Rebecca Leane wins RSV Young Scientist Research Prize for the Physical Sciences

Rebecca was awarded the prize for her research “Searching for Dark Matter in the Sky and at the Large Hadron Collider,” and for her ability to make her findings clear, accessible and engaging to an audience of non-scientists. Rebecca’s work develops new ways to determine the nature and presence of dark matter and is a significant step forward in this field of research. Her co-authors include CoEPP Chief Investigator, Associate Professor Nicole Bell.

“Rebecca’s scientific contributions to date are enormously significant and very exciting for further application in particle and astrophysics,” said RSV President, Dr Bill Birch AM. “Just getting through to this highly competitive final stage is a remarkable achievement for all our presenters this evening and both Rebecca and Dene [Murphy, runner-up] should be very pleased with the accomplishment. With two talented, confident finalists joining us from the Melbourne School of Physics for the second year running, it’s plain the School is developing not just some excellent scientists, but also some very effective communicators.” Dr Birch congratulated all the finalists, their supervisors and institutions on their impressive research achievements.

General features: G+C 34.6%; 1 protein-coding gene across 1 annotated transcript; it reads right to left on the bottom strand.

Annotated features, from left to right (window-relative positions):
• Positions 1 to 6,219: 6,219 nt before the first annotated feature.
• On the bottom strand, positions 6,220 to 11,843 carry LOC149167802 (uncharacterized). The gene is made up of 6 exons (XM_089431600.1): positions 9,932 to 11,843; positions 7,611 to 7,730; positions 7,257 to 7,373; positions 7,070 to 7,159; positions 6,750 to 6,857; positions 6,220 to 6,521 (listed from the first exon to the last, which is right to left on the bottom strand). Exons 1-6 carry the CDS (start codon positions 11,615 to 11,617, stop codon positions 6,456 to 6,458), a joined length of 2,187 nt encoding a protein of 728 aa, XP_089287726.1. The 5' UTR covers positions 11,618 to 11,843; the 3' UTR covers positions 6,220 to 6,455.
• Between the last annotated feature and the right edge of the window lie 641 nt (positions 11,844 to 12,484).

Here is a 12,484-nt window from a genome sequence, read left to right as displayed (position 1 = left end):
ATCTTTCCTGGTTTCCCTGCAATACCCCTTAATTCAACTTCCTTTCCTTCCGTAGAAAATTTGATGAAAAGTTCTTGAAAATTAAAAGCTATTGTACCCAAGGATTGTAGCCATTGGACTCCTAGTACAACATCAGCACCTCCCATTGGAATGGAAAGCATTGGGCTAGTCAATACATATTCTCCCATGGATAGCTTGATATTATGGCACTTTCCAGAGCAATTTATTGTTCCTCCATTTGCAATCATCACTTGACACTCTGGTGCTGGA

The Royal Society of Victoria Young Scientist Research Prizes were established to foster, recognise and reward excellence in scientific research in Victoria’s vibrant community of emerging scientists.

Read some of Rebecca's research here:

Dark forces in the sky: signals from Z' and the dark Higgs

Mono-W dark matter signals at the LHC: simplified model analysis

Dark matter at the LHC: Effective field theories and gauge invariance


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